The consumer recyclables stream has changed a lot in the last two decades, and a Connecticut MRF recently invested $40 million in an upgrade focused on more granular fiber recovery and worker safety.
Frank M. Antonacci, chief operating officer of Murphy Road Recycling, told Resource Recycling that the Enfield, Conn. MRF’s original system was one of the first single-stream systems in the area when it was installed in 2005.
“It was good at handling the material we got back then, at that volume,” Antonacci said, but as the business grew and technology changes, upgrades were needed.
“We’re really thrilled with the facility we have now, that’s for sure,” he added.
One of the biggest changes to adapt to has been the different size and shape of paper and OCC, Antonacci said: “Everybody focuses on the plastics, but really the size and shape of the paper we get has also changed.”
Everything has gotten smaller, with many boxes under 12 inches in surface area, he said. Older systems were set up to look for much larger material.
“We had a lot of high-value cardboard getting mixed in with the mixed paper and a lot of the mixed paper buyers did not necessarily want the brown in their mixed paper, so you ended up devaluing both the mix paper and cardboard,” he said. “So we focused on getting as much of the small OCC out of the mixed paper streams. We have the fiber recovery set to a much finer level in general.”
Leaning in on technology
The upgrades for the Connecticut All American MRF began in 2020 and were initially estimated at $30 million. By the time the facility came on-line in December 2022, the cost was closer to $40 million, Antonacci said.
That investment expanded the facility from 50,000 square feet to 110,000 square feet and increased processing capacity from 350 tons per day to over 1,000 tons per day. That’s a new speed of 60 tons per hour compared with 25 tons per hour, Antonacci said.
Those speeds are possible thanks to the level of automation in the new MRF. There are 13 optical sorters spread throughout the facility, along with a laser sensor, Deep Laiser, that positively picks black plastics and film from the fiber line.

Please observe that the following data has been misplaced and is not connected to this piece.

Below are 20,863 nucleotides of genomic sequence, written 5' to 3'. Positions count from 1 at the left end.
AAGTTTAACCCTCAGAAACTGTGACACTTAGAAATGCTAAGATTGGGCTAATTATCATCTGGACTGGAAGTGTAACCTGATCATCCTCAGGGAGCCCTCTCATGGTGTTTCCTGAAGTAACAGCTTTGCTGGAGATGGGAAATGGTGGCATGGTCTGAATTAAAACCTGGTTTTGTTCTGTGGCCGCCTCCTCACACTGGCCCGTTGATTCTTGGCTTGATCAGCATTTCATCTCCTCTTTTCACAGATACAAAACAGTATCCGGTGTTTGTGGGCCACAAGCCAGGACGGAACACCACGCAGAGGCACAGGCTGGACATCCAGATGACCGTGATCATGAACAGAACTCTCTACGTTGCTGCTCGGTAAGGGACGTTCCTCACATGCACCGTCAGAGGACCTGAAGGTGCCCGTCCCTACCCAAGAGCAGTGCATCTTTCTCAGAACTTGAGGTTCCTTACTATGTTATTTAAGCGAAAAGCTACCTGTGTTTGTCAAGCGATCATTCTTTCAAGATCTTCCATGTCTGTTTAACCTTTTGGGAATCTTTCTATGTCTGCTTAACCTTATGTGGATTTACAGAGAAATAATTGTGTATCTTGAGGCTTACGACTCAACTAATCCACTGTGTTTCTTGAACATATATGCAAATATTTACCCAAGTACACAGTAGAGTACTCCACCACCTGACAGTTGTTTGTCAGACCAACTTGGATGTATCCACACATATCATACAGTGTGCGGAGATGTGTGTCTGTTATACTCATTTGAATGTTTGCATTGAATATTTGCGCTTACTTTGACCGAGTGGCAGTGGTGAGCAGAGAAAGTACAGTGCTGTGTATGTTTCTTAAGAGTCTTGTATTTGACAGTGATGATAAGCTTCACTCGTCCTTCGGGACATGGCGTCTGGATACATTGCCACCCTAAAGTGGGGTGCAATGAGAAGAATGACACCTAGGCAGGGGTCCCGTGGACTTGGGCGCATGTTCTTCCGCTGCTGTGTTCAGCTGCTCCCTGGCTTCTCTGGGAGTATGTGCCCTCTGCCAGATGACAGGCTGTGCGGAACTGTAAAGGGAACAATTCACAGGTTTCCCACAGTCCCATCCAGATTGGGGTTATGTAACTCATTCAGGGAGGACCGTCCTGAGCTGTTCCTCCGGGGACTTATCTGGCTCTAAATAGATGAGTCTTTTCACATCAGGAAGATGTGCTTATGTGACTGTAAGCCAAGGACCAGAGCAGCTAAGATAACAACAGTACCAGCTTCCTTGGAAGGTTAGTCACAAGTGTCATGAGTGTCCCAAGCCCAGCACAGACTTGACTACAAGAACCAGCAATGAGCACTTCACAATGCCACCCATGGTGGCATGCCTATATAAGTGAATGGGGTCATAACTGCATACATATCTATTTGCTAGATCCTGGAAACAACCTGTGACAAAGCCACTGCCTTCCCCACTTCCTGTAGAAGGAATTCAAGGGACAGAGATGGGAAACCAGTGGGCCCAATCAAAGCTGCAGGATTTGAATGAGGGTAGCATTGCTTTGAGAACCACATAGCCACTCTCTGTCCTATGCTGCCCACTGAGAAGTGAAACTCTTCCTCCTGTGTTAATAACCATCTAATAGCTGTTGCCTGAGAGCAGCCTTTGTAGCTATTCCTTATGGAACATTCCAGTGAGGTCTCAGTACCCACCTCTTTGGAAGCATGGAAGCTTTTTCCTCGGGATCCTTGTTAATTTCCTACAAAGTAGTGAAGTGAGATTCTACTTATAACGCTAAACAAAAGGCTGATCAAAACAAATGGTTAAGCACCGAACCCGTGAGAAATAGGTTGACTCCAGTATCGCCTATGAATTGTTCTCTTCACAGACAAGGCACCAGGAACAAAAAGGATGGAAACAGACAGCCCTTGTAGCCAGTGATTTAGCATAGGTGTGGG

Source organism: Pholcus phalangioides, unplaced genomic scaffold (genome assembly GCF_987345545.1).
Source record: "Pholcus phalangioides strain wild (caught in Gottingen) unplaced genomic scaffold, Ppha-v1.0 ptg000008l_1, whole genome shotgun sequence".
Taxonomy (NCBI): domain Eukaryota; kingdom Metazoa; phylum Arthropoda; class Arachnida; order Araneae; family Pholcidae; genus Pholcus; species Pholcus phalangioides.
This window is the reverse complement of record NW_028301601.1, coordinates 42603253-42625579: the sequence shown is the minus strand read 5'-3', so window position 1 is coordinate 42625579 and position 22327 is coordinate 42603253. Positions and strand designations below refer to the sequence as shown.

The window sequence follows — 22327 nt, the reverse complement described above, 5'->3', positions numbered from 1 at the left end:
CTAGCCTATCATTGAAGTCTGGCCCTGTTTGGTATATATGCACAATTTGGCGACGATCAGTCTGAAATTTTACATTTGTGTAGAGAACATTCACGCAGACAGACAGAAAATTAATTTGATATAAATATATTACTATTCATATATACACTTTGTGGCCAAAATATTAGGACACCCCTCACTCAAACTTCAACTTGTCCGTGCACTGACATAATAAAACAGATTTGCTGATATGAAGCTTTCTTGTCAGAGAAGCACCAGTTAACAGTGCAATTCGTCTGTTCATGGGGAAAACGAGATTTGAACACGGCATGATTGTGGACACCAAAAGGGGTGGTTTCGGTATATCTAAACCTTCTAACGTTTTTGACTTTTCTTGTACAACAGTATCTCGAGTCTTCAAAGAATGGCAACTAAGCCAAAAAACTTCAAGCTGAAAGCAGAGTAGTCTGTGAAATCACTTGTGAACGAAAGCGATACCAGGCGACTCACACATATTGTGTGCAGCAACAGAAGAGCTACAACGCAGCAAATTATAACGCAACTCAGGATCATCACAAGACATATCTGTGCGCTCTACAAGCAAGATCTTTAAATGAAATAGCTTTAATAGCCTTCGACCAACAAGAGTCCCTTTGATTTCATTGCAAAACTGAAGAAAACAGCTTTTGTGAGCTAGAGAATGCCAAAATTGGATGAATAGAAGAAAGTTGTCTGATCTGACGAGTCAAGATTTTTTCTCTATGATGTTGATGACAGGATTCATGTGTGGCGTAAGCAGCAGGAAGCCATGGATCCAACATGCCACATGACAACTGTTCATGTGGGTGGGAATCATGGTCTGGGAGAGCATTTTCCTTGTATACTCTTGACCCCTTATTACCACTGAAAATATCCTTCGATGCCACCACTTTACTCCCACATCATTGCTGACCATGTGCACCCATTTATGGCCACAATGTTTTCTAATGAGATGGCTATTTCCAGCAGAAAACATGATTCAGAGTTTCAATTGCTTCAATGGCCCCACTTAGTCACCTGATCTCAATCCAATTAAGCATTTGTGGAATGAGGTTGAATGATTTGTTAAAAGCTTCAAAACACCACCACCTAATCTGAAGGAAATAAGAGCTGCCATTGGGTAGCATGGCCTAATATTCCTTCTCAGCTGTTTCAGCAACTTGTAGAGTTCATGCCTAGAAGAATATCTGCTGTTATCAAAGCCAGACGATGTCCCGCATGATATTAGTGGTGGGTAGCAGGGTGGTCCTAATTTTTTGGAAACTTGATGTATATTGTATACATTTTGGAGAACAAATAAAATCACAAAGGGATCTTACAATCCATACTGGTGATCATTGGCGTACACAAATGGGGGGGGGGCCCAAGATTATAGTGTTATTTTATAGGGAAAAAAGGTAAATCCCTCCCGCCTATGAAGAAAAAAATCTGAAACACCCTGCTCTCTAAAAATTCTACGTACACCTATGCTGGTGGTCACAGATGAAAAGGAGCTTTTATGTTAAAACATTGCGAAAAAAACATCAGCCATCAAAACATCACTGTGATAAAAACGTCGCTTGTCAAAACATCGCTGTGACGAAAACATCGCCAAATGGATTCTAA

“The system is based on tried-and-trusted, best-in-class mechanical separation with optical polishing,” Antonacci said. “That layer is on top of some human intervention on the quality-control side. We’re very much a believer in utilizing the best new technology – new and true technologies.”
The container line has fully automated quality control using optical sorters, and a glass benefication system was added to improve glass sorting.
The MRF’s glass previously had to be shipped out of state, because it was not clean enough for local end markets. The upgrade changed that, allowing all the glass All American processes to stay in Connecticut as an ingredient for concrete or for use in insulation and containers.
The new facility was built adjacent to the old facility, which ran normal operations throughout the build process. In a press release, Joe Farese, operations manager at the All American MRF, said the parallel work took a lot of focus and care.
“We couldn’t really let our guard down,” Farese said. “We still had to maintain a high level of safety and maintenance on the old system, even though we knew it was coming to the end of its useful life.”
The older building now houses the improved glass sorting operations and provides warehouse space.
Antonacci said he and the company spent a lot of time in the design phase to make sure the upgrade was a success. He chose Van Dyk Recycling Solutions because the company has a 30-year history and is also based in Connecticut.
“We really engaged our people at our existing facilities to help design the system and I think that does a lot of positive things for the outcome,” he said. “You get buy-in at the operations level, you get real expertise from the people that are dealing with these materials every day and that’s something that is invaluable. You can’t recreate that in any boardroom or any spreadsheet.”
Batteries and worker safety
Another main push in the design process was to “turn a challenging work environment into a much better one,” Antonacci said. There’s better climate control and lighting, and he said everything was arranged so “there was no reason for any people to be under the system during any operation.”
“The system was laid out for the employees,” he said. “We were able to reduce the amount of people that were not positively picking any material by hand. The people are really there for quality control and then pre-sort and we’ve integrated climate controlled and environmental controlled sorting stations for everybody.”
The upgrade also addressed lithium-ion batteries, which Antonacci called a “total nightmare.”
“It’s the No. 1 risk to the solid waste infrastructure in the entire country and I think it’s getting worse by the day,” he said.
The All American MRF has the infrared FireRover remote monitoring system, a sprinkler system underneath the belt system and a deluge system in the drum feeders, but the risk of battery fires “still keeps me up at night,” Antonacci said.
“We need to do better public service announcements, like Smokey the Bear is for forest fires,” he suggested. “There needs to be a national public service campaign to educate people.”
More to come
The new MRF is done, but the upgrade ideas keep coming for Antonacci. The facility was constructed with the space and flexibility to add more equipment, and the technology in place can be reprogrammed easily to adapt to changes in the material streams.
He said the team is already considering the first changes to it, including adding even more optical sorters.
“It’s all good stuff,” he said. “We’re able to see the stream better than ever and make even more educated decisions on what to do next.”